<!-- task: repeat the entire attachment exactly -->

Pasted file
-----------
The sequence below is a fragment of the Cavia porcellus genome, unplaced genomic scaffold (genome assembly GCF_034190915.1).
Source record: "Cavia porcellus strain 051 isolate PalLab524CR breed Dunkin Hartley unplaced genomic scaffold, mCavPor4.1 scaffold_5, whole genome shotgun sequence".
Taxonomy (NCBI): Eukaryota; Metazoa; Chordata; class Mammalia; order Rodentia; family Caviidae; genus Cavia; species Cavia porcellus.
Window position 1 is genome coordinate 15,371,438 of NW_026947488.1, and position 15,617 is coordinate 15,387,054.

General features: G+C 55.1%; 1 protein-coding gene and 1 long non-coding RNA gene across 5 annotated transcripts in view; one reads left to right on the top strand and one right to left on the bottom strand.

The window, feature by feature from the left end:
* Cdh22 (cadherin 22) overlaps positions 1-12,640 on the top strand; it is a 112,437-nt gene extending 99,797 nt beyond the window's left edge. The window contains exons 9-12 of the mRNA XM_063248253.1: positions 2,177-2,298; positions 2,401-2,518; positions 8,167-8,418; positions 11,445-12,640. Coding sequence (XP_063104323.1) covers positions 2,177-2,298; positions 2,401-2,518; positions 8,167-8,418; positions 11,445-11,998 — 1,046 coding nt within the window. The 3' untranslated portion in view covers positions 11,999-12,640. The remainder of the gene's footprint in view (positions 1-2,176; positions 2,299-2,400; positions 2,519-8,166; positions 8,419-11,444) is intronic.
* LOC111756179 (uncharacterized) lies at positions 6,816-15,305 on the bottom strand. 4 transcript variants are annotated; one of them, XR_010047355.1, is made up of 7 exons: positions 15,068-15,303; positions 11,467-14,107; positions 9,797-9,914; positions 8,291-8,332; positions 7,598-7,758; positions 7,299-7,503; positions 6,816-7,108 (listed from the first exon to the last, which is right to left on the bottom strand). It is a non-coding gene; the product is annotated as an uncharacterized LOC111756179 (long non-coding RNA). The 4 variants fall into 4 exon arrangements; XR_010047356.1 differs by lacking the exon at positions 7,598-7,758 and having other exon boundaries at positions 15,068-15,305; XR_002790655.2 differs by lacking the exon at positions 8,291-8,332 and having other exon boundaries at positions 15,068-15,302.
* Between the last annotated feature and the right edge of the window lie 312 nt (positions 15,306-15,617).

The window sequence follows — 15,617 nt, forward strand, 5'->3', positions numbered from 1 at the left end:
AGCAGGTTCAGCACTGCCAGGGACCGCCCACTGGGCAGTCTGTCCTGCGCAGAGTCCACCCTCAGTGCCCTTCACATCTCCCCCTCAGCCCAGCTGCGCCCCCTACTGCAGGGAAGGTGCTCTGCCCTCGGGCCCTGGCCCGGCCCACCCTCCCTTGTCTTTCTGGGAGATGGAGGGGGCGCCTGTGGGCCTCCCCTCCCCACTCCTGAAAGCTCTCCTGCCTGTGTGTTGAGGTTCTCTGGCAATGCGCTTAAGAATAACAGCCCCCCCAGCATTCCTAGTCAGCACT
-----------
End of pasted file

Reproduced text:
The sequence below is a fragment of the Cavia porcellus genome, unplaced genomic scaffold (genome assembly GCF_034190915.1).
Source record: "Cavia porcellus strain 051 isolate PalLab524CR breed Dunkin Hartley unplaced genomic scaffold, mCavPor4.1 scaffold_5, whole genome shotgun sequence".
Taxonomy (NCBI): Eukaryota; Metazoa; Chordata; class Mammalia; order Rodentia; family Caviidae; genus Cavia; species Cavia porcellus.
Window position 1 is genome coordinate 15,371,438 of NW_026947488.1, and position 15,617 is coordinate 15,387,054.

General features: G+C 55.1%; 1 protein-coding gene and 1 long non-coding RNA gene across 5 annotated transcripts in view; one reads left to right on the top strand and one right to left on the bottom strand.

The window, feature by feature from the left end:
* Cdh22 (cadherin 22) overlaps positions 1-12,640 on the top strand; it is a 112,437-nt gene extending 99,797 nt beyond the window's left edge. The window contains exons 9-12 of the mRNA XM_063248253.1: positions 2,177-2,298; positions 2,401-2,518; positions 8,167-8,418; positions 11,445-12,640. Coding sequence (XP_063104323.1) covers positions 2,177-2,298; positions 2,401-2,518; positions 8,167-8,418; positions 11,445-11,998 — 1,046 coding nt within the window. The 3' untranslated portion in view covers positions 11,999-12,640. The remainder of the gene's footprint in view (positions 1-2,176; positions 2,299-2,400; positions 2,519-8,166; positions 8,419-11,444) is intronic.
* LOC111756179 (uncharacterized) lies at positions 6,816-15,305 on the bottom strand. 4 transcript variants are annotated; one of them, XR_010047355.1, is made up of 7 exons: positions 15,068-15,303; positions 11,467-14,107; positions 9,797-9,914; positions 8,291-8,332; positions 7,598-7,758; positions 7,299-7,503; positions 6,816-7,108 (listed from the first exon to the last, which is right to left on the bottom strand). It is a non-coding gene; the product is annotated as an uncharacterized LOC111756179 (long non-coding RNA). The 4 variants fall into 4 exon arrangements; XR_010047356.1 differs by lacking the exon at positions 7,598-7,758 and having other exon boundaries at positions 15,068-15,305; XR_002790655.2 differs by lacking the exon at positions 8,291-8,332 and having other exon boundaries at positions 15,068-15,302.
* Between the last annotated feature and the right edge of the window lie 312 nt (positions 15,306-15,617).

The window sequence follows — 15,617 nt, forward strand, 5'->3', positions numbered from 1 at the left end:
AGCAGGTTCAGCACTGCCAGGGACCGCCCACTGGGCAGTCTGTCCTGCGCAGAGTCCACCCTCAGTGCCCTTCACATCTCCCCCTCAGCCCAGCTGCGCCCCCTACTGCAGGGAAGGTGCTCTGCCCTCGGGCCCTGGCCCGGCCCACCCTCCCTTGTCTTTCTGGGAGATGGAGGGGGCGCCTGTGGGCCTCCCCTCCCCACTCCTGAAAGCTCTCCTGCCTGTGTGTTGAGGTTCTCTGGCAATGCGCTTAAGAATAACAGCCCCCCCAGCATTCCTAGTCAGCACT